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Benjamin W. Arold, Ludger Woessmann, Larissa Zierow.

We study whether compulsory religious education in schools affects students' religiosity as adults. We exploit the staggered termination of compulsory religious education across German states in models with state and cohort fixed effects. Using three different datasets, we find that abolishing compulsory religious education significantly reduced religiosity of affected students in adulthood. It also reduced the religious actions of personal prayer, church-going, and church membership. Beyond religious attitudes, the reform led to more equalized gender roles, fewer marriages and children, and higher labor-market participation and earnings. The reform did not affect ethical and political values or non-religious school outcomes.

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Robert P. Strauss.

This paper compares and contrasts two required building level school violence measures under NCLB, arrests and incidents of well-defined school misconduct acts, across 20 years of Pennsylvania’s approximately 3,000 public school buildings. Generally, both arrests for school violence and incidents of school violence are rare events. Over 20 years, the third quartile arrest rate was zero and, the third quartile incident rate was 3.3%. Relatively few, 4.1% overall, of Pennsylvania’s school buildings were persistently dangerous as defined and reported pursuant to Pennsylvania’s state plan to the US Department of Education; however, these buildings represented about 7.8% of the student population statewide. When we measure whether or not a school building is dangerous based on reported school violence incidents, that is without an arrest requirement, fully 36.9% of Pennsylvania’school buildings were dangerous, and they represented 46.7% of the students statewide. Both Philadelphia and Pittsburgh public school buildings were disproportionately unsafe and among the top 20 districts in the state which were unsafe over the 20 year study period.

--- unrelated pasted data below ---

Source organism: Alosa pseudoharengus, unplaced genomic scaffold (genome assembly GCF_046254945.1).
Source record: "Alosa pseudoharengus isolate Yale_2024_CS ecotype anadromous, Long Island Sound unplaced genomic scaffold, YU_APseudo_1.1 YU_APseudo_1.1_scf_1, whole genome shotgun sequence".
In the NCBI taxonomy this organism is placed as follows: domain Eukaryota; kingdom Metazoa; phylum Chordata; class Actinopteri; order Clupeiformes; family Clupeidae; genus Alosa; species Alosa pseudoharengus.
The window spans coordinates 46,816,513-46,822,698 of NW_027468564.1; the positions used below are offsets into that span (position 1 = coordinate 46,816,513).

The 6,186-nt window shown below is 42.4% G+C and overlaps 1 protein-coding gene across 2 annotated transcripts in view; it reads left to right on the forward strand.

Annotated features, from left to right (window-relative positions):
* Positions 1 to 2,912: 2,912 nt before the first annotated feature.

Exploratory regression analysis of mean building scale scores for math and language arts explained about 58% of the variation in such learning outcome measures. As expected, household poverty, holding all else constant, has very strong, negative effects on learning outcomes. A school building composed entirely of low income students will score about 240 scale points lower, about 1.24 standard deviations lower, than a school building without any low income students. A school building at the 90th percentile in terms of student misconduct and poverty rates, would have lower student test scores by about 1 to 1.28 standard deviations. Were a school administrator to reduce student misconduct rates from the 90th percentile to the 50th percentile, our regression coefficients predict learning gains on the order of (100-43) = 2/3 of a standard deviation in mean scale scores.